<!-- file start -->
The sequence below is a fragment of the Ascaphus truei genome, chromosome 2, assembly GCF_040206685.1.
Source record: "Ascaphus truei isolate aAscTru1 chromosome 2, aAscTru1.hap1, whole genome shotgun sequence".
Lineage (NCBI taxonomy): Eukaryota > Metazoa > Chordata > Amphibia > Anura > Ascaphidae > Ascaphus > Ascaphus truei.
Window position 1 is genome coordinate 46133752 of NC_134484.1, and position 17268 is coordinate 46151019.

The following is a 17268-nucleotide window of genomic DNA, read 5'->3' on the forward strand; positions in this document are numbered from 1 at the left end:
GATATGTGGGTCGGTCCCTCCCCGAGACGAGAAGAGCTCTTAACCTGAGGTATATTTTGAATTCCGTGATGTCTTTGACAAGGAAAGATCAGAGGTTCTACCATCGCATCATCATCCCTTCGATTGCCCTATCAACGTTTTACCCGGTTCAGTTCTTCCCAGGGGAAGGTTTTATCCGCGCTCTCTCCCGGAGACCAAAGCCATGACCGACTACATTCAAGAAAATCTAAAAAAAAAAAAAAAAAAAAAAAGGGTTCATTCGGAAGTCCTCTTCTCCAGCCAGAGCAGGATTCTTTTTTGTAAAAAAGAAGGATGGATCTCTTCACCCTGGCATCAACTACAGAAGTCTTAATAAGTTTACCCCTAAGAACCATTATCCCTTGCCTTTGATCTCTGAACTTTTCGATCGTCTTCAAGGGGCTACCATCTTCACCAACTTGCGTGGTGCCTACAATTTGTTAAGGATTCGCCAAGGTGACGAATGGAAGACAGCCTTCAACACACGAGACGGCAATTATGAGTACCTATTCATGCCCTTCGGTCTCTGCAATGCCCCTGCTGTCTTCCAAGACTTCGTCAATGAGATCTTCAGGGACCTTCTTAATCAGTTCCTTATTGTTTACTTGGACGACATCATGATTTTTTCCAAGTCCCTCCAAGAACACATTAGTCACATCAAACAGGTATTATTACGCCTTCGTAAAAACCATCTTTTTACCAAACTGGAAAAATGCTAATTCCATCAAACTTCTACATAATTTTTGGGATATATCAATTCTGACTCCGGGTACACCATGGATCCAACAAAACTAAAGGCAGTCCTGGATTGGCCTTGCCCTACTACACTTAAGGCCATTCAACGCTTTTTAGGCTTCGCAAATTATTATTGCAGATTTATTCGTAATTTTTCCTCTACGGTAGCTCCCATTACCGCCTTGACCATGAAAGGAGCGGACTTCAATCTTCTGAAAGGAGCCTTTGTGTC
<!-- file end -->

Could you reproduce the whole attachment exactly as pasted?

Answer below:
The sequence below is a fragment of the Ascaphus truei genome, chromosome 2, assembly GCF_040206685.1.
Source record: "Ascaphus truei isolate aAscTru1 chromosome 2, aAscTru1.hap1, whole genome shotgun sequence".
Lineage (NCBI taxonomy): Eukaryota > Metazoa > Chordata > Amphibia > Anura > Ascaphidae > Ascaphus > Ascaphus truei.
Window position 1 is genome coordinate 46133752 of NC_134484.1, and position 17268 is coordinate 46151019.

The following is a 17268-nucleotide window of genomic DNA, read 5'->3' on the forward strand; positions in this document are numbered from 1 at the left end:
GATATGTGGGTCGGTCCCTCCCCGAGACGAGAAGAGCTCTTAACCTGAGGTATATTTTGAATTCCGTGATGTCTTTGACAAGGAAAGATCAGAGGTTCTACCATCGCATCATCATCCCTTCGATTGCCCTATCAACGTTTTACCCGGTTCAGTTCTTCCCAGGGGAAGGTTTTATCCGCGCTCTCTCCCGGAGACCAAAGCCATGACCGACTACATTCAAGAAAATCTAAAAAAAAAAAAAAAAAAAAAAAGGGTTCATTCGGAAGTCCTCTTCTCCAGCCAGAGCAGGATTCTTTTTTGTAAAAAAGAAGGATGGATCTCTTCACCCTGGCATCAACTACAGAAGTCTTAATAAGTTTACCCCTAAGAACCATTATCCCTTGCCTTTGATCTCTGAACTTTTCGATCGTCTTCAAGGGGCTACCATCTTCACCAACTTGCGTGGTGCCTACAATTTGTTAAGGATTCGCCAAGGTGACGAATGGAAGACAGCCTTCAACACACGAGACGGCAATTATGAGTACCTATTCATGCCCTTCGGTCTCTGCAATGCCCCTGCTGTCTTCCAAGACTTCGTCAATGAGATCTTCAGGGACCTTCTTAATCAGTTCCTTATTGTTTACTTGGACGACATCATGATTTTTTCCAAGTCCCTCCAAGAACACATTAGTCACATCAAACAGGTATTATTACGCCTTCGTAAAAACCATCTTTTTACCAAACTGGAAAAATGCTAATTCCATCAAACTTCTACATAATTTTTGGGATATATCAATTCTGACTCCGGGTACACCATGGATCCAACAAAACTAAAGGCAGTCCTGGATTGGCCTTGCCCTACTACACTTAAGGCCATTCAACGCTTTTTAGGCTTCGCAAATTATTATTGCAGATTTATTCGTAATTTTTCCTCTACGGTAGCTCCCATTACCGCCTTGACCATGAAAGGAGCGGACTTCAATCTTCTGAAAGGAGCCTTTGTGTC